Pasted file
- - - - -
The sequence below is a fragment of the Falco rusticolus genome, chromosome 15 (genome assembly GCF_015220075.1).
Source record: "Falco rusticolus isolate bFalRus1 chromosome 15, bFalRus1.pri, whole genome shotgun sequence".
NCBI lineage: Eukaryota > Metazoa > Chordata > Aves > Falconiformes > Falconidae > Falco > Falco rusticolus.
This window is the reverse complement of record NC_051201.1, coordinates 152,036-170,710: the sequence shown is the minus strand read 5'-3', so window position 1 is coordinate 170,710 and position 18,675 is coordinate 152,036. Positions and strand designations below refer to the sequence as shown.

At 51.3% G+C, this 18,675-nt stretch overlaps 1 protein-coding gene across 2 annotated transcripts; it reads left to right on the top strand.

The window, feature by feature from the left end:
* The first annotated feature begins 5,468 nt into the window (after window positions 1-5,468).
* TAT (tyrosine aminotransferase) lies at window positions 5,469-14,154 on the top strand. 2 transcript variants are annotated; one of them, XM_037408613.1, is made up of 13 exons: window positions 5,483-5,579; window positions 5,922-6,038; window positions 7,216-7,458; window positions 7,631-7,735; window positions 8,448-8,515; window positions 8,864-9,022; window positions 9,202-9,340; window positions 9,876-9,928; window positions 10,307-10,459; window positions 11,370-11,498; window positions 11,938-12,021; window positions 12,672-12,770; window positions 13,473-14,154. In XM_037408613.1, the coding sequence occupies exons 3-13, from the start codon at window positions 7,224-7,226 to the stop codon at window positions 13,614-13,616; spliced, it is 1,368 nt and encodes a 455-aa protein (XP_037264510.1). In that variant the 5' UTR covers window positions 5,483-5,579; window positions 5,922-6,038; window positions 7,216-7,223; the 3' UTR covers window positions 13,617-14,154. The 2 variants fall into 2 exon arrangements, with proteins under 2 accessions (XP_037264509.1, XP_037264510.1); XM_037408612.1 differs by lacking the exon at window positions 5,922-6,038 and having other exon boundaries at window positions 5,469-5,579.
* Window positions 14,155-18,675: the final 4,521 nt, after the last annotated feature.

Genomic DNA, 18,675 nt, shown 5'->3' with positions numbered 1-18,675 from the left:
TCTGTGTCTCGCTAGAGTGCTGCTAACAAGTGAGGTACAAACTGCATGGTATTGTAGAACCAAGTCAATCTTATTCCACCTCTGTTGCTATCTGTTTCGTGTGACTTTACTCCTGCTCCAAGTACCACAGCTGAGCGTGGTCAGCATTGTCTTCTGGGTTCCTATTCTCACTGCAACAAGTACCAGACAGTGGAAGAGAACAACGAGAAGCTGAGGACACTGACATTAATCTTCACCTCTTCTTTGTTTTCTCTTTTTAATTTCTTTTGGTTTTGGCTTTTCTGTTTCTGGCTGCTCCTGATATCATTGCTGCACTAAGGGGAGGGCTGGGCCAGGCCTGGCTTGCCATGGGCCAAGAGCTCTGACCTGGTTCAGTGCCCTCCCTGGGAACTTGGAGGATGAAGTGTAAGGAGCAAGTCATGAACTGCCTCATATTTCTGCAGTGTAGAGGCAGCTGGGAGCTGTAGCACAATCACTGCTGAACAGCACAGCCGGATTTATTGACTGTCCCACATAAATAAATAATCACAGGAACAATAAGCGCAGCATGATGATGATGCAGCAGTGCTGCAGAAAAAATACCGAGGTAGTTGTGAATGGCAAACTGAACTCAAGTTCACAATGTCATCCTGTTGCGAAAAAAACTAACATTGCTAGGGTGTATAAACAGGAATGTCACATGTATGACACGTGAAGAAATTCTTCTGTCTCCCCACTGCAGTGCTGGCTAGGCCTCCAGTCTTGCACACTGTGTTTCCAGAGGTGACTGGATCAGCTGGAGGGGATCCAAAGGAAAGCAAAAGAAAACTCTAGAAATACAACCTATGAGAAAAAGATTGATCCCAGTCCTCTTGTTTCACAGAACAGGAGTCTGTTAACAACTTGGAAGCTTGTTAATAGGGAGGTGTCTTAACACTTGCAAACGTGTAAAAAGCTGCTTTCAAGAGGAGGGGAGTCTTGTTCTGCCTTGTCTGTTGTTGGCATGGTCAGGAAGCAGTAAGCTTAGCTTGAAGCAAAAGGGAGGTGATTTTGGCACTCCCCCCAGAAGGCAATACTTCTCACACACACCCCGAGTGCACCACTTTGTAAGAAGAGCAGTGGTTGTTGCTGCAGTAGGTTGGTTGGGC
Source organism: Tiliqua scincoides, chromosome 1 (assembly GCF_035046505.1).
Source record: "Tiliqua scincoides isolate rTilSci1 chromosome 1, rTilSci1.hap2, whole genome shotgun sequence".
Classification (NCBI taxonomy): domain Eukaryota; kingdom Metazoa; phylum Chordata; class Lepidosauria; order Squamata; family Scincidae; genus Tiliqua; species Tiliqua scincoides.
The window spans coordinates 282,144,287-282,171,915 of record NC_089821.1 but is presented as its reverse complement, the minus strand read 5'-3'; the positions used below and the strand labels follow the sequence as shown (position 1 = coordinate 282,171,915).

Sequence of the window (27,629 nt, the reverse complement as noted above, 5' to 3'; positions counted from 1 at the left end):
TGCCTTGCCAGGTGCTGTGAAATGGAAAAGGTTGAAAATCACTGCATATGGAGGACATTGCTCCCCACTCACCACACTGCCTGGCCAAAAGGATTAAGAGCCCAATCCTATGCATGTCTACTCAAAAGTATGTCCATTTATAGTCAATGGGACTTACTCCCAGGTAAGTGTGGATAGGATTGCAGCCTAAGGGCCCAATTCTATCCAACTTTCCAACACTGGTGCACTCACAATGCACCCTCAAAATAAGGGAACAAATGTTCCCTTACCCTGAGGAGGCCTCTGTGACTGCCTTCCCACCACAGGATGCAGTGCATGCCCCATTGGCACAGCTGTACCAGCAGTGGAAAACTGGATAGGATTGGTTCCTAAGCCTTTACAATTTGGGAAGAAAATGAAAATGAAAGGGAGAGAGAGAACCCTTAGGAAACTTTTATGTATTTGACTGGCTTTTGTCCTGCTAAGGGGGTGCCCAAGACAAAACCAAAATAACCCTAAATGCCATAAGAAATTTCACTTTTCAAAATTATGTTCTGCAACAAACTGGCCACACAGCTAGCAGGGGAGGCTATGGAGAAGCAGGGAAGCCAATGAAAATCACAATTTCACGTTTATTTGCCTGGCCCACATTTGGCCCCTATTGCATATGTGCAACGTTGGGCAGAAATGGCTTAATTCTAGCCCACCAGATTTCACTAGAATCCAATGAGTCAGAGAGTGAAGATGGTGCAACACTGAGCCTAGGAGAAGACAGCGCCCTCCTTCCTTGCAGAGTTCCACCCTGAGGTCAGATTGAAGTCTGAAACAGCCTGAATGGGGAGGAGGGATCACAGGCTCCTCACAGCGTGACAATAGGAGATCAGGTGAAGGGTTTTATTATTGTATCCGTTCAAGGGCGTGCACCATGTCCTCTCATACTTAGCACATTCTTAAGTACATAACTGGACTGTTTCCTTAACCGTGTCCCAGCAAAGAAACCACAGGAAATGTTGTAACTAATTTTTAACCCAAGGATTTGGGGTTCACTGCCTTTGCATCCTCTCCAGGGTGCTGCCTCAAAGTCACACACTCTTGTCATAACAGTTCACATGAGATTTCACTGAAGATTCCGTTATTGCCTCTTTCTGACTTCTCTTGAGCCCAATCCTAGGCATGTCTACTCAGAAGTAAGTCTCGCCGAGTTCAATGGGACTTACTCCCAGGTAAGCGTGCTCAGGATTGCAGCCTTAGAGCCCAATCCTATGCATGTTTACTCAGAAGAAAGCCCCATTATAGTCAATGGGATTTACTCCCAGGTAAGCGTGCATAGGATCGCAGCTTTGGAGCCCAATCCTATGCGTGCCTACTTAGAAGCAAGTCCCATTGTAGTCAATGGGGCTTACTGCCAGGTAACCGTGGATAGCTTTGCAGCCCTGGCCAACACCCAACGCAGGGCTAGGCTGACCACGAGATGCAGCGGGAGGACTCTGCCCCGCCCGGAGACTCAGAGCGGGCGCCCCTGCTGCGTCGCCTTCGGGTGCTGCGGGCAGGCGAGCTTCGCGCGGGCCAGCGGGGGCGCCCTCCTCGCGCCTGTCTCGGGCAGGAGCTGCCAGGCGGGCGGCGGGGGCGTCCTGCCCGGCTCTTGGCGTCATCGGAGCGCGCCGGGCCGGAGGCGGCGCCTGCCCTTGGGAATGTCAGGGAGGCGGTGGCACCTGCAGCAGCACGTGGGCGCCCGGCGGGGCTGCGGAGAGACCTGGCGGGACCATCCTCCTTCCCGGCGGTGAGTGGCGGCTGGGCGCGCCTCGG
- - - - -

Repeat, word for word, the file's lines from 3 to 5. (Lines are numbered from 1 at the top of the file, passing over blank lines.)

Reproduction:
NCBI lineage: Eukaryota > Metazoa > Chordata > Aves > Falconiformes > Falconidae > Falco > Falco rusticolus.
This window is the reverse complement of record NC_051201.1, coordinates 152,036-170,710: the sequence shown is the minus strand read 5'-3', so window position 1 is coordinate 170,710 and position 18,675 is coordinate 152,036. Positions and strand designations below refer to the sequence as shown.

At 51.3% G+C, this 18,675-nt stretch overlaps 1 protein-coding gene across 2 annotated transcripts; it reads left to right on the top strand.